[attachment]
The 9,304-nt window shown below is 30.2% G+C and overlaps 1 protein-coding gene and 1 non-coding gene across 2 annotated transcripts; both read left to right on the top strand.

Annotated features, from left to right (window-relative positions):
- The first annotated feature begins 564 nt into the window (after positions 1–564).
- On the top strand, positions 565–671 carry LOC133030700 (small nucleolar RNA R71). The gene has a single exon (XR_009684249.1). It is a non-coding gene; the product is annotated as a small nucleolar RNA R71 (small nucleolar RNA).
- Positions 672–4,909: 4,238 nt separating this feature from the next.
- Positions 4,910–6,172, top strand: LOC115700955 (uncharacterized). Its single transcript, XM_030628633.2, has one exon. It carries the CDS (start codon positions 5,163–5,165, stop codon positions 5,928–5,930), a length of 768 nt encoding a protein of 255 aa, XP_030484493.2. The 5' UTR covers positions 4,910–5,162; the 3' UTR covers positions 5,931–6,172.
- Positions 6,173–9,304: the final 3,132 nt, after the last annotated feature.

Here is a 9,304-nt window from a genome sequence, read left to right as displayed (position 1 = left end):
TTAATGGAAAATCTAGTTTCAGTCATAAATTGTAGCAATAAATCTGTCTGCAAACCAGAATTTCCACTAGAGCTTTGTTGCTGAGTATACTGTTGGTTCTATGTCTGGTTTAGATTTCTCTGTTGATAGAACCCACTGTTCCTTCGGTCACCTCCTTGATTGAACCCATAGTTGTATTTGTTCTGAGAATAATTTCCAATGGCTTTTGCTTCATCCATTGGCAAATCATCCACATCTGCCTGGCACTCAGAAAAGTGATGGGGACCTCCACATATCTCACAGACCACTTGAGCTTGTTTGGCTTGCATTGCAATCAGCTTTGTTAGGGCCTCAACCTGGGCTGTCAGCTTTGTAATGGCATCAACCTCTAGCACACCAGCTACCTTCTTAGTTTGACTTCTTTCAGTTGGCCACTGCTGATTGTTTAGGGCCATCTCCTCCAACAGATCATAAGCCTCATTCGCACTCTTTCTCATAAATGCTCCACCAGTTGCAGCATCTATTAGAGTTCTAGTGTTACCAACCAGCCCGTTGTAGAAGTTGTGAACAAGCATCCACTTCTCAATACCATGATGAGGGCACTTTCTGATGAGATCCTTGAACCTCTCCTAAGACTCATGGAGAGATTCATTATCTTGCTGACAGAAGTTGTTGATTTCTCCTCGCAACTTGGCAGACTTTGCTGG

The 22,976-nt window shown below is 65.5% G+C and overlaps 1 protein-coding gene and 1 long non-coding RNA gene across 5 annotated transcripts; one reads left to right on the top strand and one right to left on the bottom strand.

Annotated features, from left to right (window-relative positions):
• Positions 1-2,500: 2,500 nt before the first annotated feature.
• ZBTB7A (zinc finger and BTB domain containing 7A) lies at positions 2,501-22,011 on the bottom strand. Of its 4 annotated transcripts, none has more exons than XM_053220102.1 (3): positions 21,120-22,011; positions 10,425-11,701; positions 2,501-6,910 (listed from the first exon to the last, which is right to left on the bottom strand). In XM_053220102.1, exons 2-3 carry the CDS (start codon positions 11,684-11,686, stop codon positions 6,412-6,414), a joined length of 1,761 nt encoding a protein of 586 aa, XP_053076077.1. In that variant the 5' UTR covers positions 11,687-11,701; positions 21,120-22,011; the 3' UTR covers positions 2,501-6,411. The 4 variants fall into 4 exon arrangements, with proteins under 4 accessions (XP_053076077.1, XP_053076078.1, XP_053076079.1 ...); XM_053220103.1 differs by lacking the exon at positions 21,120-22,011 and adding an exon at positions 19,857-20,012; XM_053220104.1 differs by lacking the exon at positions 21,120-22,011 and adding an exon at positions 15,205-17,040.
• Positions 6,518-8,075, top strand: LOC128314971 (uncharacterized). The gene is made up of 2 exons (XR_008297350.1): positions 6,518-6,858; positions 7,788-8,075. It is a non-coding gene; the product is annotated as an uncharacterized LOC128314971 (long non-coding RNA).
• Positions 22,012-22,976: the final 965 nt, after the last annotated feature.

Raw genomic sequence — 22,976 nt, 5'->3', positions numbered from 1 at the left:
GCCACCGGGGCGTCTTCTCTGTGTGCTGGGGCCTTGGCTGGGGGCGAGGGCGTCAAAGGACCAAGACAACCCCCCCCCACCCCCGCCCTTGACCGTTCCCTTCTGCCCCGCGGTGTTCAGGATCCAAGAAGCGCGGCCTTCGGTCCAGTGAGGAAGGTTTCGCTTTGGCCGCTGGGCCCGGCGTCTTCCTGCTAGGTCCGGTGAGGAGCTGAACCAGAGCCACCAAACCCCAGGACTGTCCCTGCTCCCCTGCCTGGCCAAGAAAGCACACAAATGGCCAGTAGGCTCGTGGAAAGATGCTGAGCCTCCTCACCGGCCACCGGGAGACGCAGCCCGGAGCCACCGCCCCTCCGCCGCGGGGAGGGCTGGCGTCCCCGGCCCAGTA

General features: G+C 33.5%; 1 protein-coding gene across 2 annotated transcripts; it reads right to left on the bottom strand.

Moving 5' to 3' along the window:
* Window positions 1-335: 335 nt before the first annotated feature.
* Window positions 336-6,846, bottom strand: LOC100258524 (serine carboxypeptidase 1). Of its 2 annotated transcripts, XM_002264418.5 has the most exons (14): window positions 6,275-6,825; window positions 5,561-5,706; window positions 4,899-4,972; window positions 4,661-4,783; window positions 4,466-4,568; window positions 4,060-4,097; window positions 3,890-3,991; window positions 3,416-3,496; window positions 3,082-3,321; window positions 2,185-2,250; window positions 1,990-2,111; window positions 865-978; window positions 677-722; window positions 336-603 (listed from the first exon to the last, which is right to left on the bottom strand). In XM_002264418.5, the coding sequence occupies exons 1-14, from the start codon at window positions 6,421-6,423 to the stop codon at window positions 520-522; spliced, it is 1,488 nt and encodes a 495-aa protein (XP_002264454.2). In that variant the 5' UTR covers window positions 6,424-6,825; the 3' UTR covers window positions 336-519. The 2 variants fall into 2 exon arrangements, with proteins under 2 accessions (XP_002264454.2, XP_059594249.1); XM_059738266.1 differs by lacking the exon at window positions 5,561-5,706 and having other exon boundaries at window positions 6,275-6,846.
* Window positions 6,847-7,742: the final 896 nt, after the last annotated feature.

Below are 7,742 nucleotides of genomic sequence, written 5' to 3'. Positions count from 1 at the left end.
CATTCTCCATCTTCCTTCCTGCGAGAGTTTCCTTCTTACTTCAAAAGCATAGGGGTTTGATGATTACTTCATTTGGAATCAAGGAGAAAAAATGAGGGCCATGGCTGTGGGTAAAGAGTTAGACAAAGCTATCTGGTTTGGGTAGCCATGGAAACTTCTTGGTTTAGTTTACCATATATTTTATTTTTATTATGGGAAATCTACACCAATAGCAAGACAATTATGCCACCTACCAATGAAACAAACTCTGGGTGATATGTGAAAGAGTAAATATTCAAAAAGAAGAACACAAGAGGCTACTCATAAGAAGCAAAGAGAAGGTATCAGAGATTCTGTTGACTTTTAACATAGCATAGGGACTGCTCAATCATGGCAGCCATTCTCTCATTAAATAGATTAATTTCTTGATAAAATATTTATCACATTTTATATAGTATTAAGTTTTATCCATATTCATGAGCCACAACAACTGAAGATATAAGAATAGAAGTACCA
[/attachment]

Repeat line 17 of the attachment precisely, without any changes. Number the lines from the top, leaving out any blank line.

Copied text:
GCCACCGGGGCGTCTTCTCTGTGTGCTGGGGCCTTGGCTGGGGGCGAGGGCGTCAAAGGACCAAGACAACCCCCCCCCACCCCCGCCCTTGACCGTTCCCTTCTGCCCCGCGGTGTTCAGGATCCAAGAAGCGCGGCCTTCGGTCCAGTGAGGAAGGTTTCGCTTTGGCCGCTGGGCCCGGCGTCTTCCTGCTAGGTCCGGTGAGGAGCTGAACCAGAGCCACCAAACCCCAGGACTGTCCCTGCTCCCCTGCCTGGCCAAGAAAGCACACAAATGGCCAGTAGGCTCGTGGAAAGATGCTGAGCCTCCTCACCGGCCACCGGGAGACGCAGCCCGGAGCCACCGCCCCTCCGCCGCGGGGAGGGCTGGCGTCCCCGGCCCAGTA